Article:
Is the Museum of Contemporary Art, North Miami preparing to shed the “North Miami” from its name?
The Art Newspaper reported Thursday that the museum might be moving, and cited unnamed sources who said MOCA could potentially merge with the Bass Museum of Art in Miami Beach.
Thursday afternoon, MOCA interim director Alex Gartenfeld would only say that the board is “thinking very deeply about what the future of MOCA might hold.” But he said such conversations have been going on for years and there was no new urgency to those talks.
“There have been longstanding discussions and rumors about the relationship between our institutional mission and our location,” he said.
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Rumors of a potential move, however vague, angered one prominent Miami collector who has donated several works to MOCA.
Rosa de la Cruz said she and husband Carlos were upset because in her mind, moving the museum would be akin to closing it — and merging with another museum would be the same as giving the collection away.
“I gave work to that museum,” de la Cruz said. “I didn’t give works to the Bass Museum.”
Although de la Cruz would not say where she heard the rumor, she said she was disappointed that no one from the board reached out to her directly.
“I think the collectors and the people that gave and the artists that gave work to that museum should have at least been informed and asked for advice,” she said. “It would have been a little more elegant, I think.”
Co-chairs of the museum’s board of trustees, Irma Braman and Ray Ellen Yarkin, declined to comment.
The rumors follow a period of change for the institution, which is partially funded by North Miami. Longtime director and chief curator Bonnie Clearwater announced her departure in July to take the same position at Nova Southeastern University’s Museum of Art in Fort Lauderdale.
A year earlier, the museum suffered a blow to its plans for an expansion that would have tripled its space when voters in North Miami rejected a $15 million city bond issue to fund the project.
When Clearwater announced that she was leaving, she said the city and board were looking at all options and “being very creative.”
“The museum’s reputation is really not tied to the building,” she said at the time. “It’s where we built our reputation.”
Gartenfeld pointed to that comment in an interview Thursday. He said a robust exhibition program has already been announced through early 2015, and daily educational activities and regular public programs are continuing.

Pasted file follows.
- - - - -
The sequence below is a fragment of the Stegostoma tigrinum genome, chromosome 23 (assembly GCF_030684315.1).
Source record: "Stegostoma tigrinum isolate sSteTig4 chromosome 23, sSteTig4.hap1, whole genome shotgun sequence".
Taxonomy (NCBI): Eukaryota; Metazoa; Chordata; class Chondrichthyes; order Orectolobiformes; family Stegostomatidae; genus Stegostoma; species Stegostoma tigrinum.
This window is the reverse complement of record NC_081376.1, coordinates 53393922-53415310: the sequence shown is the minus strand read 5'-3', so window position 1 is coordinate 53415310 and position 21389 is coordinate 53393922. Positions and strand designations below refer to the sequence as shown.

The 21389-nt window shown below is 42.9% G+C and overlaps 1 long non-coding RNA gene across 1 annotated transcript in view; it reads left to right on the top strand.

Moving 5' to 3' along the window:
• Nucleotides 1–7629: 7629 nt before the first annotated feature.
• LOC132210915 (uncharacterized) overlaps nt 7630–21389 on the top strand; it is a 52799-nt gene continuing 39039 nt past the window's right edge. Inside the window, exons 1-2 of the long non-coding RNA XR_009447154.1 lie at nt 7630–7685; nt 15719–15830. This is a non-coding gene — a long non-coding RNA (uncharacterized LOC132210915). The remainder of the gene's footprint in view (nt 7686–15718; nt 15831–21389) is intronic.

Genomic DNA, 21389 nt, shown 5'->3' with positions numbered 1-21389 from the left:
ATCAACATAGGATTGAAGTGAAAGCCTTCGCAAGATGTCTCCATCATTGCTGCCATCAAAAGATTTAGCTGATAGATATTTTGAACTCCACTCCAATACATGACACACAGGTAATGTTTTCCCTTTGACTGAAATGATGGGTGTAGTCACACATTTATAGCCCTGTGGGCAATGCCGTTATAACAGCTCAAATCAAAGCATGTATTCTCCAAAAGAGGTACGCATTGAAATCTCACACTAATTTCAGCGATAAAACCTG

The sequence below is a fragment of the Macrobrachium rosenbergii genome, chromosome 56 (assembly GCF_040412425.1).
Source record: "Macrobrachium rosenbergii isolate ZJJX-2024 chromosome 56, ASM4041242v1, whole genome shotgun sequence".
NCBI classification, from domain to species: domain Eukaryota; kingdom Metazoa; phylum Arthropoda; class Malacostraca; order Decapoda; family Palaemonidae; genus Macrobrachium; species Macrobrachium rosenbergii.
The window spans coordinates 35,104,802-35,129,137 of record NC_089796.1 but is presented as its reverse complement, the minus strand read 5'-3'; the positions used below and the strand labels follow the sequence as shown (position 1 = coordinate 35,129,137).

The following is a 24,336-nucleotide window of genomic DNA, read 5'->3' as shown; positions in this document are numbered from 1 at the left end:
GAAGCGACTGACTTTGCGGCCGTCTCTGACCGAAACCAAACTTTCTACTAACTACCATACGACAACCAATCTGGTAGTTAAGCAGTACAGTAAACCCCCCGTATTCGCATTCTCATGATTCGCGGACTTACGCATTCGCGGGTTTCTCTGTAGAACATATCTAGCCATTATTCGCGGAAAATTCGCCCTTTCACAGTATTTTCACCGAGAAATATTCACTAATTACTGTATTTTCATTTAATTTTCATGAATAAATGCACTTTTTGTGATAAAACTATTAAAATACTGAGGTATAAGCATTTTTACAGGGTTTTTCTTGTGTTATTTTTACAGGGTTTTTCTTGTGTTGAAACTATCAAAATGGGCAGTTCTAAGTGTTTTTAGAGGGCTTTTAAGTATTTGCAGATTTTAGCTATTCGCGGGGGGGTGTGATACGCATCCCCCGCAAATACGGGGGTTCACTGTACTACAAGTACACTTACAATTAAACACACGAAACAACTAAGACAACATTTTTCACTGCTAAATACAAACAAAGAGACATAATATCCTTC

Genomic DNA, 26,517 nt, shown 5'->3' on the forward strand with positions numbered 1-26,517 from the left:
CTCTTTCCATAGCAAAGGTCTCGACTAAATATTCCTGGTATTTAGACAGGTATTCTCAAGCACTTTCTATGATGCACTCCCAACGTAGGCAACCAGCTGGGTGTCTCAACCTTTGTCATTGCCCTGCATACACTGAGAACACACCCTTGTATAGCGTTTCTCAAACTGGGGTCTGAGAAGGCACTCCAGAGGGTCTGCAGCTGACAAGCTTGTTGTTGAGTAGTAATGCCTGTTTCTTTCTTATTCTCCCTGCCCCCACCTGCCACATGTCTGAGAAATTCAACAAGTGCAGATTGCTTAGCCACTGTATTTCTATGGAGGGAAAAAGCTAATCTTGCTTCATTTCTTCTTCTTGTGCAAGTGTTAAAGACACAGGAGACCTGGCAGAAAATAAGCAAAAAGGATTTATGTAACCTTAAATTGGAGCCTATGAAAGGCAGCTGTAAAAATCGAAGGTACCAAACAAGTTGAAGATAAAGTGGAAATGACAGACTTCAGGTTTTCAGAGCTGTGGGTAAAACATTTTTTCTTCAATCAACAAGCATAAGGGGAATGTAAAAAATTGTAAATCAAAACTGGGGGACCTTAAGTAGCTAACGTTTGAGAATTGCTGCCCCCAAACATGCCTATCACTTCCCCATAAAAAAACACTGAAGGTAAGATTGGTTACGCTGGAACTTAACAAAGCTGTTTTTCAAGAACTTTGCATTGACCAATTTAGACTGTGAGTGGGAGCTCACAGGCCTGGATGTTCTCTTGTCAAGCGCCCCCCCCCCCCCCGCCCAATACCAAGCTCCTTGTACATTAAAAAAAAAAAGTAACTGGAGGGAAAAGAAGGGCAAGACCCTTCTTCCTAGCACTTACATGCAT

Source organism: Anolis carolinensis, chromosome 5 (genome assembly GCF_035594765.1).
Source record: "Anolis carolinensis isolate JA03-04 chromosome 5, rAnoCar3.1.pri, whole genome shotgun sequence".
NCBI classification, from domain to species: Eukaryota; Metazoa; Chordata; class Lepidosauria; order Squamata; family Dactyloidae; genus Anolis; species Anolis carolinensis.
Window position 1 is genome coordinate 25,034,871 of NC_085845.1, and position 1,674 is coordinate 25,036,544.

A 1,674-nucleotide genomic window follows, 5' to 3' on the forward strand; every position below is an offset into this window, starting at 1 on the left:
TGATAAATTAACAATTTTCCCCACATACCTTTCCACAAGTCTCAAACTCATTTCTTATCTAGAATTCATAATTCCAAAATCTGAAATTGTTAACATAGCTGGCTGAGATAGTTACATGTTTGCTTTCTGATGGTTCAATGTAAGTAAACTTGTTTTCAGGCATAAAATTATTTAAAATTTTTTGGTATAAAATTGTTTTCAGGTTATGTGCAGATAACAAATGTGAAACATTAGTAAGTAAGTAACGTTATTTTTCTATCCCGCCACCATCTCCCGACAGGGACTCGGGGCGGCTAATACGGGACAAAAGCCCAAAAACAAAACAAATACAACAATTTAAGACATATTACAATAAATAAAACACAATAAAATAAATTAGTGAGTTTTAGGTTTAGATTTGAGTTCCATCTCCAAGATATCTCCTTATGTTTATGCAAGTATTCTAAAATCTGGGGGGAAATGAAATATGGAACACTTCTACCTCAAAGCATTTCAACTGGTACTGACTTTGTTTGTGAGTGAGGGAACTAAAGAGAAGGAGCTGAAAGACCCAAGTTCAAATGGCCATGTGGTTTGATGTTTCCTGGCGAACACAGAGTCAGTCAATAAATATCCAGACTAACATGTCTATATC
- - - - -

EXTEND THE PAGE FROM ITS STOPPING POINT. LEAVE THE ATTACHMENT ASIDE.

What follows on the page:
“The worry that MOCA will go away, that’s not something that’s going to happen,” he said.
The Art Newspaper’s story took city officials in North Miami by surprise.
“I cannot answer to rumors that they are leaving because I have not been formally informed,” Mayor Lucie Tondreau said Thursday.
Although city manager Stephen Johnson was slated to meet Friday with the museum’s board, that meeting was scheduled several weeks ago to discuss the appointment of a permanent executive director, city spokeswoman Pam Solomon said.
Tucked between city hall and the police department, MOCA is the centerpiece of downtown North Miami and the city’s emphasis on arts and culture; it had been allocated $982,000 in the city’s 2014 preliminary budget.
“Absolutely MOCA is an important part of our arts and culture,” said Solomon.
At the Bass Museum of Art, executive director Silvia Karman Cubiñá was not available to comment.
In an emailed statement, the president of the board of directors, George Lindemann, said in part: “The Bass Museum welcomes collaborations with institutions in Miami and from around the world....We are continually evaluating opportunities for these collaborations so as to strengthen our programming and widen our audiences.”
Reached by phone, he declined to talk about any arrangement with MOCA.
Gartenfeld also avoided specifics, saying: “I can’t comment on probabilities and things like that. It’s too much speculation.”
He said the museum already collaborates with other institutions in South Florida, highlighting the recently formed Miami Art Museums Alliance.
“A museum is an important cultural institution with a mission, and the board of trustees and I are seeking to fulfill the mission in the best way we can with a long view of what MOCA could mean to the community,” Gartenfeld said.